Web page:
New Project launched to tackle Corruption Perception within the Ghana Police Service

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A consortium of Non-Governmental Institutions has launched an anti-corruption project to help fight the corruption perception within the Ghana Police Service.

The project dubbed, “Together against corruption project” is in close collaboration with the Ghana Police Service and other stakeholders in a bid to intensify the fight against corruption in the country.

The aim is to empower citizens to help in the fight and to increase the responsiveness of the Police service to the perceived acts of corruption against the police reported by the citizenry.

The consortium

The consortium, made up of Socioserve Ghana, JMK Consulting and IWatch Africa, with funding from Star Ghana and its partners, the UK aid; the European Union; and DANIDA, are employing a multi-stakeholder approach to reduce this corruption perception.


The consortium therefore held a day’s workshop for all the important stakeholders needed for the success of the project at the Star Villa Hotel at Kpon in the Eastern region, including some members of the Ghana police service, the National Commission for Civic Education (NCCE) and the Commission of Human Rights and Administrative Justice (CHRAJ).

The others were civil society organizations such as the Ghana Anti-Corruption Coalition (GACC) and the Ghana Integrity Initiative (GII), as well as some motorists and transport organizations such as the Ghana Private Road and Transport Union (GPRTU).


According to the project coordinator, Justice Kumordzi from I watch Africa, they are billed to undertake this project in some five selected districts across the country over a period of two years, after which an evaluation exercise would be conducted and further implemented across the remaining districts in the country.

The selected districts include, Yilo Krobo, Upper Manya Krobo, Akuapim North, North Tongu and Ho West.


In her welcome address, the Chief Executive Officer of Socioserve-Ghana, Josephine Sackey, indicated that the project is not meant to denigrate the police service but rather meant to build the capacity of the citizenry to fight corruption in their engagement with the police.

“This project does not aim to bring the Ghana Police Service into disrepute but rather to work together with the police hierarchy and administration as well as other stakeholders to deal with the menace of corruption within the service. Together we can build a credible institution which we can all be proud of.”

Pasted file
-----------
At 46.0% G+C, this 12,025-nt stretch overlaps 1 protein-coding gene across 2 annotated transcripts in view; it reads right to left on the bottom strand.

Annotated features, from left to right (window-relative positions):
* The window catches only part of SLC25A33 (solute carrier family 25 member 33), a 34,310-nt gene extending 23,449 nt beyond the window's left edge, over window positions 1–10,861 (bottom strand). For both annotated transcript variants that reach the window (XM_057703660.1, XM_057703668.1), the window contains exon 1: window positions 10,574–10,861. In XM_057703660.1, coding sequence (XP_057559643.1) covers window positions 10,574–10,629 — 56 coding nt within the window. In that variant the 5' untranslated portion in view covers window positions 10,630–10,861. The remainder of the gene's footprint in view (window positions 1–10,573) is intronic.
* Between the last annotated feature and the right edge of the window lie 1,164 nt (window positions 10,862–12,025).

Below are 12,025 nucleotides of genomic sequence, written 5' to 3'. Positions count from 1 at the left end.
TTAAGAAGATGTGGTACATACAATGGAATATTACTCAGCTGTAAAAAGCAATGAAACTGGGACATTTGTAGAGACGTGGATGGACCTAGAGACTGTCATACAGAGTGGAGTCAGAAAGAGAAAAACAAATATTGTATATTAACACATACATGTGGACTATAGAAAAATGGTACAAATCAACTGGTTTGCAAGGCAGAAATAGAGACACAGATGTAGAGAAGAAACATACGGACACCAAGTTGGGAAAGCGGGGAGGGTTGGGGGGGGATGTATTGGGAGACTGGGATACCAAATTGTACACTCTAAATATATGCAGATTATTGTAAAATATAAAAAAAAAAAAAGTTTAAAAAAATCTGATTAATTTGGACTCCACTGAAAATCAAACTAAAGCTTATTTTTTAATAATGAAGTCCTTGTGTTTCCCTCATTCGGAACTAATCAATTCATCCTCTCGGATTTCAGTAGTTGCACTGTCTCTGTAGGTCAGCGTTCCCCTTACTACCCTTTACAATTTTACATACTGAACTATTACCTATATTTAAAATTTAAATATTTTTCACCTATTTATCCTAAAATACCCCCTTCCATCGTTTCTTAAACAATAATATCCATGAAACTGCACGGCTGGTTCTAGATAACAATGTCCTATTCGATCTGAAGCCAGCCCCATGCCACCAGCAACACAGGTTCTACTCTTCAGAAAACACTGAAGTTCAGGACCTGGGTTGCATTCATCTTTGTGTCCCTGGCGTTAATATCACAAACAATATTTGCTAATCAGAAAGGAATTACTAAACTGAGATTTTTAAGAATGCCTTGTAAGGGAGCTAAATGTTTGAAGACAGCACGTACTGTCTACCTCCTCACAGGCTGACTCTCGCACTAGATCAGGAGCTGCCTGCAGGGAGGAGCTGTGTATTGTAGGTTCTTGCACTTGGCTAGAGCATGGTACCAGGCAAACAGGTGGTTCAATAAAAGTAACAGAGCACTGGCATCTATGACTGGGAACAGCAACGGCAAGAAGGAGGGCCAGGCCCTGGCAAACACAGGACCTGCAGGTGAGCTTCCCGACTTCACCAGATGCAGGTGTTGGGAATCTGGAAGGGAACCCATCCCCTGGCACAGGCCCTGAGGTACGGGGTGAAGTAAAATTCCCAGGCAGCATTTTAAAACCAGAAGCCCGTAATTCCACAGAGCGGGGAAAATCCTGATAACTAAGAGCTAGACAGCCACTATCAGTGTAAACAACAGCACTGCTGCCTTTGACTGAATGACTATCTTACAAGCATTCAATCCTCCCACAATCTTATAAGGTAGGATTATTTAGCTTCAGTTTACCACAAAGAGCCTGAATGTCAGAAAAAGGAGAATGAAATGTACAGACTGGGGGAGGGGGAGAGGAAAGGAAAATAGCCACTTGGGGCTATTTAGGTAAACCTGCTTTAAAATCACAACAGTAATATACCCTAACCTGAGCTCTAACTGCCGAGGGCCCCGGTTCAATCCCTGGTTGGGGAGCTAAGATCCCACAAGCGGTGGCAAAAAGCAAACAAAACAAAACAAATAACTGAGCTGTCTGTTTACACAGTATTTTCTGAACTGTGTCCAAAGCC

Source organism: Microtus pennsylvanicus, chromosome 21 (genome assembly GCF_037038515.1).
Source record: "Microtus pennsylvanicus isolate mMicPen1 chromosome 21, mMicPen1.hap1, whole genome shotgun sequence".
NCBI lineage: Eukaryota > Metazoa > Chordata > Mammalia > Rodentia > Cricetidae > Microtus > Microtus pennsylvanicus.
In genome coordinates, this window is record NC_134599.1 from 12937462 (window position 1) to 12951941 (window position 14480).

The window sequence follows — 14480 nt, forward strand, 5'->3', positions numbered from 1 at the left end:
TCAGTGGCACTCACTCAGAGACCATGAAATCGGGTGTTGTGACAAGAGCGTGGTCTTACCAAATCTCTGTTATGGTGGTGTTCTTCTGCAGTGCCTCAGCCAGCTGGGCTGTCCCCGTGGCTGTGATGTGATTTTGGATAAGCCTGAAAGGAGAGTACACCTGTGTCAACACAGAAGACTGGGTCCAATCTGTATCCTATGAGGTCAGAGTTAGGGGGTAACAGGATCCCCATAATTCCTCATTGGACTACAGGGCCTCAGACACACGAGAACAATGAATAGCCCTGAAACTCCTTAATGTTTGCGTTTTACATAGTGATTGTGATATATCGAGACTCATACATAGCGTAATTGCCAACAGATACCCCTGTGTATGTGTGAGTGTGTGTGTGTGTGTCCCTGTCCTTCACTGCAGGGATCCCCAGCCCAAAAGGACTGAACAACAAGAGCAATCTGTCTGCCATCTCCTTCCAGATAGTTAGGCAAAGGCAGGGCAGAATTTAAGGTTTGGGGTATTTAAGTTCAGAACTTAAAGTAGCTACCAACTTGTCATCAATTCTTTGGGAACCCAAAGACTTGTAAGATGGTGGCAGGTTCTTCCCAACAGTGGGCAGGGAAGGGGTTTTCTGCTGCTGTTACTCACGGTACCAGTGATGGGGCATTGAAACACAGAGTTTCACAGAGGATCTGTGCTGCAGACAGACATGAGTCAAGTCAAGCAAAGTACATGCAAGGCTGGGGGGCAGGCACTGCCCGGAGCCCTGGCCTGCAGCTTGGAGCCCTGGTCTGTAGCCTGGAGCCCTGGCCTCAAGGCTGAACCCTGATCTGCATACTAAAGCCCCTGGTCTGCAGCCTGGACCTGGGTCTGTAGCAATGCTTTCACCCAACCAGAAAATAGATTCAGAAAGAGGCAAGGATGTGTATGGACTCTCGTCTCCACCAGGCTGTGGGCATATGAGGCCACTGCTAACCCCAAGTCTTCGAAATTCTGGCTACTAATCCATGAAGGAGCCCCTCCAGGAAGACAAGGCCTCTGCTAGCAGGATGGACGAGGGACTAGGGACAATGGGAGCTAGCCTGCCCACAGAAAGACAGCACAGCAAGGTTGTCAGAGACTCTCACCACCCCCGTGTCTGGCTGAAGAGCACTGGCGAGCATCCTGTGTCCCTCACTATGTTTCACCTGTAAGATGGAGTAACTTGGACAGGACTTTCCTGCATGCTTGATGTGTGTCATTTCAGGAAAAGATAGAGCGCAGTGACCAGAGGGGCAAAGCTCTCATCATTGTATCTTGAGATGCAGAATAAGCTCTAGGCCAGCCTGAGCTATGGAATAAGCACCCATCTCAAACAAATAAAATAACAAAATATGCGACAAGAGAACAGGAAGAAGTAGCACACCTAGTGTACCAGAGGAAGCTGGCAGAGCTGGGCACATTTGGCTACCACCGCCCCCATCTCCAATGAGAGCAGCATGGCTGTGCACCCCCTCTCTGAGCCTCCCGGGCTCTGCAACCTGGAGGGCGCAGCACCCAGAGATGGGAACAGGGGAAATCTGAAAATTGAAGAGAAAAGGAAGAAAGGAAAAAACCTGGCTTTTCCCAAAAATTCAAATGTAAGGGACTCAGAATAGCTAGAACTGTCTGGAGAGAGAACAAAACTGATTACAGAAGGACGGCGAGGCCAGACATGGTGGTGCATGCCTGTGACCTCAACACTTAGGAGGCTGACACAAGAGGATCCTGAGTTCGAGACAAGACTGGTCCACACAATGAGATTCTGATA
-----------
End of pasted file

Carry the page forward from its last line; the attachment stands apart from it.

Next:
Baseline study

According to a Co-founder of I Watch-Africa Mr. Philip Kwasi Banini, their interactions with the police administration has shown that the top hierarchy is tired with the tag of corruption as emphasized in the baseline study which forms the bases for this project. And therefore added that he is not surprised the police service has demonstrated its commitment to the implementation of the project.

The launch

While launching the project, the Public Affairs Director of the Ghana Police Service, ACP David Eklu, expressed the police administration’s confidence in the outcome of the Together Against Corruption project because of the involvement of the police service right from the start.

“We don’t want to see one person taking the holier than thou position where I sit here, I conduct a study and then I say the police is corrupt then I get money from donor funding.

“I will say that this project is different from other projects in the sense that, we are also making inputs so that when the study is finally done we can work together to bring about the necessary changes.” He indicated.

He also observed that the Ghana Police Service has been undergoing a transformation process internally in order to project itself as a world class police service and therefore require the involvement of the citizenry to shape up its new image.

Solidarity message

In her supporting message, the Executive Secretary of the Ghana Anti-Corruption Coalition (GACC), Beauty Emefa Narteh, observed that if Ghanaians could collaborate in the fight against corruption, it would bring it down to the barest minimum.

She also bemoaned the fact that some of the laws of the country have not been helpful in the fight. According to her, the part of the law that says, ‘both the giver and the receiver of bribe are guilty before the law’, does not encourage citizens to report such acts of demand for bribes to the right authorities.

On the other hand, Michael Boadi from the Ghana Integrity Initiative (GII) pointed out that although the top hierarchy of the Ghana police service are doing their best to clean up the image of the institution, there seems to be a disconnect between the top and the lower hierarchy which must be addressed in order to make progress.

Source: Clement Akoloh ||


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